The Ruger Gunsite Scout (GSR) has been out for 6 years now. There are lots of good reviews out on it. What follows isn’t so much a review but just a few observations about the gun that I own. My own GSR is a stainless steel 18-inch barrel with a laminate stock.
The late great Colonel Jeff Cooper defined the concept of the scout rifle as ” one gun to own if you only have one.” He also warned, “Beware the man with one gun, for he probably knows how to use it.” There has been controversy about the concept of one gun for all purposes along with the concerns whether it is very good at anything in specific.
The 18″ barrel qualifies it as a carbine. it’s short lightweight and effective with the .308 chambering. It’s light weight with the ghost ring adjustable rear aperture sight and a non-glare, protected blade front sight allows for quick make ready aiming. When equipped with a low powered forward mounted scope, a fast aim with both eyes opened is easily accomplished. The gun comes with an Accurate-Mag 10 round steel box magazine. The big magazine is conspicuous and awkward looking. It is, however, functional. and trouble free. I purchased two extra plastic magazines a 10 Round Ruger and a 5 round Magpul Pmag. Neither are as obtrusive.
The GSR is a good shooter, I can shoot within a 3-inch circle. ( 1.5 moa) a better shooter would be able to tighten it up a bit. I use the forward mounted Leupold FX II 2.5X28 mounted forward of the receiver. The scope is bright and sharp at 2.5 magnification. The scope is mounted using a see through mount which allows the usage of the ghost ring sights if I choose. Choices are good. The rifle is soft shooting for a .308, the butt has a soft foam butt pad, There are also three spacers that can be installed in the butt to adjust the pull to the shooter.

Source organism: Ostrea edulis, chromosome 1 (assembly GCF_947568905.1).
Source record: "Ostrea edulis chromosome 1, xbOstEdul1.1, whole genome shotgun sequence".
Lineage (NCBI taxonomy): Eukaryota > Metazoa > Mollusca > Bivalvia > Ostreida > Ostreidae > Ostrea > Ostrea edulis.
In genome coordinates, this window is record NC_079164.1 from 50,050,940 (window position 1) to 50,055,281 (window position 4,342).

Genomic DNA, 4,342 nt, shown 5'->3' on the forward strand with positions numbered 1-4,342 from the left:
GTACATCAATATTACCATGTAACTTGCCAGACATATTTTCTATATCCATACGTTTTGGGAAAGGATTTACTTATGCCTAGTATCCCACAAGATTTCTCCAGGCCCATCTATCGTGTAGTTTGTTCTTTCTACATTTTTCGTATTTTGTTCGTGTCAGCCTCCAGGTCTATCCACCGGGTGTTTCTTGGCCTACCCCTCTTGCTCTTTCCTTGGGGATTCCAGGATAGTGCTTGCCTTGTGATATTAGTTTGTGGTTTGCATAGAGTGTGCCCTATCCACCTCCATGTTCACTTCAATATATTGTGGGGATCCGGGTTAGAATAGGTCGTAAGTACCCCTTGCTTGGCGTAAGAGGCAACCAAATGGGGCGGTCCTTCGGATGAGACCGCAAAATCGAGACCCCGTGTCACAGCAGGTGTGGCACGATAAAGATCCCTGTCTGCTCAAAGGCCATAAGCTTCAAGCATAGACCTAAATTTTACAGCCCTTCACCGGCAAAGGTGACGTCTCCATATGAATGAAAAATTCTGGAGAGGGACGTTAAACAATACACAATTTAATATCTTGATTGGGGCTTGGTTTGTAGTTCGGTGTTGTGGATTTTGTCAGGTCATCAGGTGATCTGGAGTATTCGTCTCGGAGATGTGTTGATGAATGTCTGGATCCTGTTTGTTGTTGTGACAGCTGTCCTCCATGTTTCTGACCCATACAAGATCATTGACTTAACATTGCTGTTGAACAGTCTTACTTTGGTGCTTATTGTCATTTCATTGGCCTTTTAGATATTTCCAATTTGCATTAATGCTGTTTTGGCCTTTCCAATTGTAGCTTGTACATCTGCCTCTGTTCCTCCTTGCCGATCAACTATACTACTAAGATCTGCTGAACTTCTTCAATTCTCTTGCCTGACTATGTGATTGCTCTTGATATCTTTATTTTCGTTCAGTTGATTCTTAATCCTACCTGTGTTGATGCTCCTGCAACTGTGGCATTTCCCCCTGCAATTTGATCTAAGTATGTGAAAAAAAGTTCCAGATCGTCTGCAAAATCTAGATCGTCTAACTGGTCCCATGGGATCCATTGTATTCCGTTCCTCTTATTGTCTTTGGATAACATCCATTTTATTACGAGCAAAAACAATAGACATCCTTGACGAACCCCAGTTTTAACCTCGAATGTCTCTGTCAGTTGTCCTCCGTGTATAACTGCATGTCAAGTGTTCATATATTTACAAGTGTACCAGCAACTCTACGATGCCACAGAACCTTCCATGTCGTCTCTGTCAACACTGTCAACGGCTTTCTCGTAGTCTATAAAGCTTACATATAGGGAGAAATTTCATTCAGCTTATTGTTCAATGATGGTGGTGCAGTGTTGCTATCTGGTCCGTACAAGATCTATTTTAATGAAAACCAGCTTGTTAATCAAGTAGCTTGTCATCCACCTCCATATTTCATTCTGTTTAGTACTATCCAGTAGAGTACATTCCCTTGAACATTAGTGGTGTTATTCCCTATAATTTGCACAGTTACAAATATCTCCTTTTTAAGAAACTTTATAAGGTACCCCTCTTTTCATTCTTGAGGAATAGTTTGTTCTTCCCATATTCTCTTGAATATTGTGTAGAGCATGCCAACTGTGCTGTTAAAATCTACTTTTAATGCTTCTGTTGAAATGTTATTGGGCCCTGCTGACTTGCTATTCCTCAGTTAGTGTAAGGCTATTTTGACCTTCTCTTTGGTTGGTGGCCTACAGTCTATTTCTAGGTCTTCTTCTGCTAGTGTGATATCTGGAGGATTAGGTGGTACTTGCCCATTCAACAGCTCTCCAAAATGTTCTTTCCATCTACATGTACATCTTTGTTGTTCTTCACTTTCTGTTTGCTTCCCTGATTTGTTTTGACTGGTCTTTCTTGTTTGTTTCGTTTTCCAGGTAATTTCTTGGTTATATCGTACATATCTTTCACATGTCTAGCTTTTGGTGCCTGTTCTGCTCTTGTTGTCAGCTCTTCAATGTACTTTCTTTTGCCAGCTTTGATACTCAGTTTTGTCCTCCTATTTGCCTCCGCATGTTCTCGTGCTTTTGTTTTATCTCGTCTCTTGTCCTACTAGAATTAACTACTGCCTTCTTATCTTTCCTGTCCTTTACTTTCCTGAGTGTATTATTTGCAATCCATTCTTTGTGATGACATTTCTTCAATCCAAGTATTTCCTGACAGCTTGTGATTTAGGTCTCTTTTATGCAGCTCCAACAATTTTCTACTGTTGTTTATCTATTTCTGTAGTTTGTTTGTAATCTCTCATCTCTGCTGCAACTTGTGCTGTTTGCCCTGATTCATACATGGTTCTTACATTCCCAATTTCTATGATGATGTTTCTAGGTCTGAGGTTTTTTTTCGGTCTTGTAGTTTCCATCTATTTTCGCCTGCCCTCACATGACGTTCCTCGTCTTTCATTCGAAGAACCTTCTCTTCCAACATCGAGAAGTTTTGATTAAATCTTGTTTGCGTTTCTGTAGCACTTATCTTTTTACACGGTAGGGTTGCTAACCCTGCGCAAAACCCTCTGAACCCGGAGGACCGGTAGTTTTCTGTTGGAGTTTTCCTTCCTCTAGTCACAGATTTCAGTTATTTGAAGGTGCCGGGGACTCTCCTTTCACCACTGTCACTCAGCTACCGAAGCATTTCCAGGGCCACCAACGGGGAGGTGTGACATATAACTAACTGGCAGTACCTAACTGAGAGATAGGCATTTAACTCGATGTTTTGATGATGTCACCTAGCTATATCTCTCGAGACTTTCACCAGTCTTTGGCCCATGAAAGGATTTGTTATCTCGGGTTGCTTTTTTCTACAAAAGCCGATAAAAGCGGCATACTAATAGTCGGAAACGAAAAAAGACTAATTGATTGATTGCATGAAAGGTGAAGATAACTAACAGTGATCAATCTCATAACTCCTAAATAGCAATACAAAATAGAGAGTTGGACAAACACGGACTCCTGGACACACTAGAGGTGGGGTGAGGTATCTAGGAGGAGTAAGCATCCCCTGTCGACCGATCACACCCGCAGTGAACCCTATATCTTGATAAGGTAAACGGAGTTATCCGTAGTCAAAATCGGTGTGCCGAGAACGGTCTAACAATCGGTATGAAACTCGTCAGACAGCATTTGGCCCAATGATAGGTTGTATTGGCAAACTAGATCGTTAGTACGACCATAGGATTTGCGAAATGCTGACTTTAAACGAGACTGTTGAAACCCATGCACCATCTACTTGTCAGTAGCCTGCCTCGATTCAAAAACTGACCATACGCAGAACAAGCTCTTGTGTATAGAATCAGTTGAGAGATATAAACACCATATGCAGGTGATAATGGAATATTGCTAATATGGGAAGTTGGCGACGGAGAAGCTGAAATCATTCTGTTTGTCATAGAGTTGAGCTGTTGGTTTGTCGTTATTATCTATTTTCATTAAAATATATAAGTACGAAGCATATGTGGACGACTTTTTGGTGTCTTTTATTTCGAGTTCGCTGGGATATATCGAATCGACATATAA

While the concept of a Cooper defined scout rifle might be considered obsolete by some shooters and may consider the light weight AR15s a better choice as the ” one gun to own if you only have one.” The RGS excels on certain properties. The .308 round is devastating and is capable of bringing down just about any large game in North America. The bolt action is simple, reliable and practically failproof. While a magazine exchange is quick and easy, rounds can be singly loaded into the chamber because of the large open receiver..
This rifle now has 3 Mags. The original Mag is a 10 rounder,. It is black and simple looking. It’s about 5″ long and extends 3 1/4″ below the stock. Ruger is pretty proud of them. They can be bought for around $50.00 dollars. They are rugged and will probably last the life of the gun.
I also have a 10 round Ruger polymer mag, These are a little shorter, 4″ in length and extend 2.5″ below the stock. It looks less cumbersome and it will be less likely to interfere while shooting prone. The magazine has a dust cover which can protect the rounds and magazine from collecting debris while carried in a pocket. The lips of the magazine are thin and somewhat flexible. This allows top loading of the magazine from the open chamber. The next best thing to using stripper clips. Ruger warns that loading a mag this way should be done sparingly because it could cause excess wear on the thin lips. There are reports of uncapped magazines unloading rounds after the mags have been sitting a while. Using the cap will prevent this from happening. Despite the thin lips the magazines are well made, and I prefer them over the steel mags even though they cost about half as much as the steel ones, I think they are a better magazine